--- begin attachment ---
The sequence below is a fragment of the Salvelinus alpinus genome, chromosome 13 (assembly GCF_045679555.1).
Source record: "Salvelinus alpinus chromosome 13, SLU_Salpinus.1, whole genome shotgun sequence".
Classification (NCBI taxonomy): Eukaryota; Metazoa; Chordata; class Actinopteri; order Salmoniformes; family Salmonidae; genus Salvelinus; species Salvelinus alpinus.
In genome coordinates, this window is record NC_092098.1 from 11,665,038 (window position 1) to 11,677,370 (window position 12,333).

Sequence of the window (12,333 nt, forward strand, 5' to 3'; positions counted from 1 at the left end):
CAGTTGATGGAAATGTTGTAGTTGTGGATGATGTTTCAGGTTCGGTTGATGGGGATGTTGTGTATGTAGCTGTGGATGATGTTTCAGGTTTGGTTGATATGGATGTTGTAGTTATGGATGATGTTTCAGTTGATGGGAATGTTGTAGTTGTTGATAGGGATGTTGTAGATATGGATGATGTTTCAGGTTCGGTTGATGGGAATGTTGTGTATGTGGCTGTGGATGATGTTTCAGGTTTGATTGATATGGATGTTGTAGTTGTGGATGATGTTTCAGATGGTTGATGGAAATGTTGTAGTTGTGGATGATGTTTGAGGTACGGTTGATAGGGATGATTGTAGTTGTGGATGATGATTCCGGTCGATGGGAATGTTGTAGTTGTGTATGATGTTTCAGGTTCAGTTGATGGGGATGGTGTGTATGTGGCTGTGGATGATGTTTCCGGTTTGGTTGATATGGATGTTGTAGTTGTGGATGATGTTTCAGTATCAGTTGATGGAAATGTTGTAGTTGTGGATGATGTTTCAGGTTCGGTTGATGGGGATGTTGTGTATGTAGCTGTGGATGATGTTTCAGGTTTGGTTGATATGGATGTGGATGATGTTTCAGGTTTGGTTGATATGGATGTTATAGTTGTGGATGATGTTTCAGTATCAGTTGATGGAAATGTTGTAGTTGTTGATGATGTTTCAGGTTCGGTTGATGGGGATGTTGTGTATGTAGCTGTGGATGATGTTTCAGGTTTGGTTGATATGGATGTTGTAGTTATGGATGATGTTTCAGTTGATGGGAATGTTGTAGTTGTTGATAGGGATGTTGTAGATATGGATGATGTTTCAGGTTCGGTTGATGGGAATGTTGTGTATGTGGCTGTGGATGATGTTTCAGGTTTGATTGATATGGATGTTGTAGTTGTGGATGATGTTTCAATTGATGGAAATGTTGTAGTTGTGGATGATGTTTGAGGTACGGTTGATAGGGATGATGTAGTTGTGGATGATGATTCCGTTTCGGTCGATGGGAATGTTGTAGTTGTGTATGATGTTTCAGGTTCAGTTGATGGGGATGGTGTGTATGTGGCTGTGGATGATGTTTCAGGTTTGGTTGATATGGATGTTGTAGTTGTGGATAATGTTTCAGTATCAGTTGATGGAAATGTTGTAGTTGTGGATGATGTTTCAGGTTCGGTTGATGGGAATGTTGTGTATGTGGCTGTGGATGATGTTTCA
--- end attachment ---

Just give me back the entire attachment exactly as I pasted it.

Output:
The sequence below is a fragment of the Salvelinus alpinus genome, chromosome 13 (assembly GCF_045679555.1).
Source record: "Salvelinus alpinus chromosome 13, SLU_Salpinus.1, whole genome shotgun sequence".
Classification (NCBI taxonomy): Eukaryota; Metazoa; Chordata; class Actinopteri; order Salmoniformes; family Salmonidae; genus Salvelinus; species Salvelinus alpinus.
In genome coordinates, this window is record NC_092098.1 from 11,665,038 (window position 1) to 11,677,370 (window position 12,333).

Sequence of the window (12,333 nt, forward strand, 5' to 3'; positions counted from 1 at the left end):
CAGTTGATGGAAATGTTGTAGTTGTGGATGATGTTTCAGGTTCGGTTGATGGGGATGTTGTGTATGTAGCTGTGGATGATGTTTCAGGTTTGGTTGATATGGATGTTGTAGTTATGGATGATGTTTCAGTTGATGGGAATGTTGTAGTTGTTGATAGGGATGTTGTAGATATGGATGATGTTTCAGGTTCGGTTGATGGGAATGTTGTGTATGTGGCTGTGGATGATGTTTCAGGTTTGATTGATATGGATGTTGTAGTTGTGGATGATGTTTCAGATGGTTGATGGAAATGTTGTAGTTGTGGATGATGTTTGAGGTACGGTTGATAGGGATGATTGTAGTTGTGGATGATGATTCCGGTCGATGGGAATGTTGTAGTTGTGTATGATGTTTCAGGTTCAGTTGATGGGGATGGTGTGTATGTGGCTGTGGATGATGTTTCCGGTTTGGTTGATATGGATGTTGTAGTTGTGGATGATGTTTCAGTATCAGTTGATGGAAATGTTGTAGTTGTGGATGATGTTTCAGGTTCGGTTGATGGGGATGTTGTGTATGTAGCTGTGGATGATGTTTCAGGTTTGGTTGATATGGATGTGGATGATGTTTCAGGTTTGGTTGATATGGATGTTATAGTTGTGGATGATGTTTCAGTATCAGTTGATGGAAATGTTGTAGTTGTTGATGATGTTTCAGGTTCGGTTGATGGGGATGTTGTGTATGTAGCTGTGGATGATGTTTCAGGTTTGGTTGATATGGATGTTGTAGTTATGGATGATGTTTCAGTTGATGGGAATGTTGTAGTTGTTGATAGGGATGTTGTAGATATGGATGATGTTTCAGGTTCGGTTGATGGGAATGTTGTGTATGTGGCTGTGGATGATGTTTCAGGTTTGATTGATATGGATGTTGTAGTTGTGGATGATGTTTCAATTGATGGAAATGTTGTAGTTGTGGATGATGTTTGAGGTACGGTTGATAGGGATGATGTAGTTGTGGATGATGATTCCGTTTCGGTCGATGGGAATGTTGTAGTTGTGTATGATGTTTCAGGTTCAGTTGATGGGGATGGTGTGTATGTGGCTGTGGATGATGTTTCAGGTTTGGTTGATATGGATGTTGTAGTTGTGGATAATGTTTCAGTATCAGTTGATGGAAATGTTGTAGTTGTGGATGATGTTTCAGGTTCGGTTGATGGGAATGTTGTGTATGTGGCTGTGGATGATGTTTCA